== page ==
Crown King and the Bumble Bee Stingby Mary Peirce Bale
Have you ever driven past an intriguing road sign that points the way to places such as Bumble Bee and Crown King, places that seem to beckon the inner Lewis and Clark explorers within you? I had passed such an exit ramp on I-17 on numerous trips to Prescott and Flagstaff to escape the inferno summers in Phoenix. I had often wondered if it would be worth the 28-mile drive over very rough terrain to view Crown King up close.
We studied our Arizona road atlas, and we decided we would try the six-hour "back road" route to Crown King, instead of the hour and a half drive via Route 17. Finally, on a crisp, Saturday morning we headed up that way in our Ford pick-up.
Getting There: The Carefree Highway (Route 74) led us to the turnoff for Lake Pleasant where the forest road took us past the Hieroglyphic Mountains into Hells Canyon Wilderness to Castle Hot Springs. The saguaro cacti looked as if they had been plumped with water and the desert shrubs radiated vibrant green after the recent monsoon rains. A broad spread of peaks came into view as our vehicle climbed out of jagged ruts and bounced over lopsided humps, heading deeper and deeper into the wilderness.
Crown King Tidbits: At last, my curiosity was sated as I strolled down Crown King's main street. Pinecones dangled from weighted branches of the tall fir trees. Prominent old buildings such as The Crown King General Store, The Crown King Saloon, and Bradshaw Mountains Ore House sit on the road's edges. Each structure has its ghosts and its legends dating back from the mid 1800s. According to crown-king.com/history, George P. Harrington, an Illinois banker bankrolled the Crowned King Mine that was the mainstay of the town. Miners pulled out more than $2,000,000 in gold from the Crowned King, and surrounding mines were found to be rich in ore. Thus, a railroad line was built to Prescott to haul ore and supplies.
I walked up a steep hill and ran into the Prescott National Forest Crown King Ranger Station, the oldest ranger station in Arizona. Several sturdy, stone buildings housing an office and vehicles still stand on the site. Year round and summer homes perch on hills or snuggle among the numerous trees in and around the town. There is even a red schoolhouse built in 1917 where students still attend classes from Kindergarten through eighth grade. Some older relics such as the miners' homes have been converted into residences or home-based businesses. For a dusty backwater, Crown King still attracts its fair share of visitors. The entire time we were in Crown King a steady flow of jeeps, all terrain vehicles, and motorcycles drove down the dusty street. Before we left town we hiked an irregular trail in the forest where the sweet pine aroma and pristine air bathed my lungs.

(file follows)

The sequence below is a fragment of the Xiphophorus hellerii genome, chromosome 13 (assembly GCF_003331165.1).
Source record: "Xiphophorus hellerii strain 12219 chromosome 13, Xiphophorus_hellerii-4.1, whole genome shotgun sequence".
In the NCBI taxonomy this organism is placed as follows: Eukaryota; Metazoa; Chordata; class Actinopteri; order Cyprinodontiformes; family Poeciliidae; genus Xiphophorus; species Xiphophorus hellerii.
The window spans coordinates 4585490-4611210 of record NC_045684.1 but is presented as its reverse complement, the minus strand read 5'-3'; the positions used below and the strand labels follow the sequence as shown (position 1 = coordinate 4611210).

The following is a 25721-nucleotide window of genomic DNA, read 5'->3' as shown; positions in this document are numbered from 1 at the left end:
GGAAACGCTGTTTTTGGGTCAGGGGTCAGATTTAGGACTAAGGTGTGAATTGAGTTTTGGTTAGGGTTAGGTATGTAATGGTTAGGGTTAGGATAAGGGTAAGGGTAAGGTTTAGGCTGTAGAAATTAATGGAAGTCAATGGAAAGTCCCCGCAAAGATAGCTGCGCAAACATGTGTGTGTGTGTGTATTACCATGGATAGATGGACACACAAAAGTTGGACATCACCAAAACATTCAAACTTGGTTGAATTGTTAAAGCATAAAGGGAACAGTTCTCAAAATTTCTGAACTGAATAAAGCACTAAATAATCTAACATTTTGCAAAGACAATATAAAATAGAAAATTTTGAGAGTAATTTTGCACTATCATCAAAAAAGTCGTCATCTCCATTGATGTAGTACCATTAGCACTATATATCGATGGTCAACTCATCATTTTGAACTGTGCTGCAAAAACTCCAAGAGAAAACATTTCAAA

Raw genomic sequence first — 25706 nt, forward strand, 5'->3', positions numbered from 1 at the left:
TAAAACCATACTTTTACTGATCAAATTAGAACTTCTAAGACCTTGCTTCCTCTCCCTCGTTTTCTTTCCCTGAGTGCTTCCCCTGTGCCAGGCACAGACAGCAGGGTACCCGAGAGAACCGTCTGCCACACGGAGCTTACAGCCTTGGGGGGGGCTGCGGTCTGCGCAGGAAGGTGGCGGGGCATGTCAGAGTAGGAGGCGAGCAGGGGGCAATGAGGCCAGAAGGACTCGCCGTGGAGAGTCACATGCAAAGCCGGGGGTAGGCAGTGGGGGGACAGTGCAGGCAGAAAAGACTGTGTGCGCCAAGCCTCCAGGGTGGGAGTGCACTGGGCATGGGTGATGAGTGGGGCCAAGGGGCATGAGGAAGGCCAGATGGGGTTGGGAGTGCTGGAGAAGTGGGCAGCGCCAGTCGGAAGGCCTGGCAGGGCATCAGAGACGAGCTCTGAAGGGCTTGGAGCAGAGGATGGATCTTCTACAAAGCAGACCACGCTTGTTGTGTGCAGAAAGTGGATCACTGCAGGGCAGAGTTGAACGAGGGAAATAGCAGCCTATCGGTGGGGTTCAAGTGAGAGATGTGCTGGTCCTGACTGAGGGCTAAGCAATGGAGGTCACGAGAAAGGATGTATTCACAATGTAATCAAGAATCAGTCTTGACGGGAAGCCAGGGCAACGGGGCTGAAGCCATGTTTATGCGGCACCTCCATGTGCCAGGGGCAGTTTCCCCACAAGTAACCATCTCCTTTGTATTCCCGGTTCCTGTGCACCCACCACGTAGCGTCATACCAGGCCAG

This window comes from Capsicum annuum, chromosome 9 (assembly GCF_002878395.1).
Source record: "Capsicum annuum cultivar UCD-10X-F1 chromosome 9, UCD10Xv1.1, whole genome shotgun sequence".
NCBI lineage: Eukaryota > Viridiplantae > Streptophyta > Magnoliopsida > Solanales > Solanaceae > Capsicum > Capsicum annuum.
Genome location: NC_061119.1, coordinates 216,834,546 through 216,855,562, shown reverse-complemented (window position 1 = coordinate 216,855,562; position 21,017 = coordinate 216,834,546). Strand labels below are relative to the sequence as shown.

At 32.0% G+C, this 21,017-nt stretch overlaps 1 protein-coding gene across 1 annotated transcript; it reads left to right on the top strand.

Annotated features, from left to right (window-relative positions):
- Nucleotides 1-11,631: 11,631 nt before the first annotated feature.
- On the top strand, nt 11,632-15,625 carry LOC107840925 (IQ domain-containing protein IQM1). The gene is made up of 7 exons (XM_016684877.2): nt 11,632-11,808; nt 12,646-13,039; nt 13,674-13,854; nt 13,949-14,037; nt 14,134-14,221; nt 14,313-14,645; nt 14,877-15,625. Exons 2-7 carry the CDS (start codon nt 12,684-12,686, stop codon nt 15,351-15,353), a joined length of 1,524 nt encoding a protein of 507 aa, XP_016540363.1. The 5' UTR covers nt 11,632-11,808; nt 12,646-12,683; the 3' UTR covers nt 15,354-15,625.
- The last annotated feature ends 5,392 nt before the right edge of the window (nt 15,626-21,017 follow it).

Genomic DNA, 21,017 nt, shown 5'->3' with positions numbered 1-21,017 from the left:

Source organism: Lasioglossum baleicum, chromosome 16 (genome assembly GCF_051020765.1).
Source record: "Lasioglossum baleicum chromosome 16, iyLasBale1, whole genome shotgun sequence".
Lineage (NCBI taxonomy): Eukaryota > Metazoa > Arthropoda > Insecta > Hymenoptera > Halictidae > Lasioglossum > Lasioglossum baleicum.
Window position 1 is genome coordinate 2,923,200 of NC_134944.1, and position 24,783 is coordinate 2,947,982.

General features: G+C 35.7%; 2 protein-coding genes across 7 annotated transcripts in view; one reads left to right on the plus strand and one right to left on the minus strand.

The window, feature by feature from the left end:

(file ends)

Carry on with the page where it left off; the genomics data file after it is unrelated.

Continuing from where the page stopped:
On To Prescott: We headed out of town following the forest road, in search of the Senator Road to Prescott. On this leg of our journey, we encountered intense hairpin turns as we drove through sections of mansanita trees, dense brush, then pines and hardwoods on Tuscumbia Mountain. Our heads flopped, our necks cranked, and our bodies rolled back and forth in tandem with each swerve. This type of road seemed to be made for ATVs not for bouncy pick-ups. Several forest road signs we saw indicated it was 21 miles to Prescott on these switchback roads. We missed Forest Road 52 and we ended up at Palace Station. This stagecoach station, halfway between Peck Mine and Prescott, serviced travelers in the mid 1800s. The original pioneer log structure stands on a hill above Spence Spring where Alfred Spence built the cabin in 1875. It is listed on The National Register of Historic Places under public domain of Prescott National Forest. This spot was a welcome respite from our arduous journey.
We finally got on the Senator Highway, an easy 38 miles to Prescott. Prescott was a welcome sight, a place where we could stroll around the Court House grounds and take in the arts festival. While we were strolling around, a bumblebee decided to jolt me back to reality with a piercing sting on my right forearm. I applied ice and took my mind off of the pain by viewing the art displays on the square. We shared a delicious pizza at Bud's place then we drove home via the conventional freeway.
Oh, yes it was worth taking that exit off the freeway to navigate endless, winding roads, to view nature's palette up close and to let her sights, smells, and sounds brush up against me. Despite the bumblebee sting and the stiff neck my husband suffered for several days after, it was the precious time we shared exploring these off road places settled by hardy pioneers and the memories of our adventure on the road to Crown King that will linger.
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Mary says: During my 15 years in Arizona my husband and I did a lot of off road travel in some of the most scenic yet at times pristine areas. I just had to put pen to paper and write about our unique adventures. The fact that some of my articles were published pushed me to write more.
You can contact her at firstname.lastname@example.org.
Text ©Mary Peirce Bale, 2005
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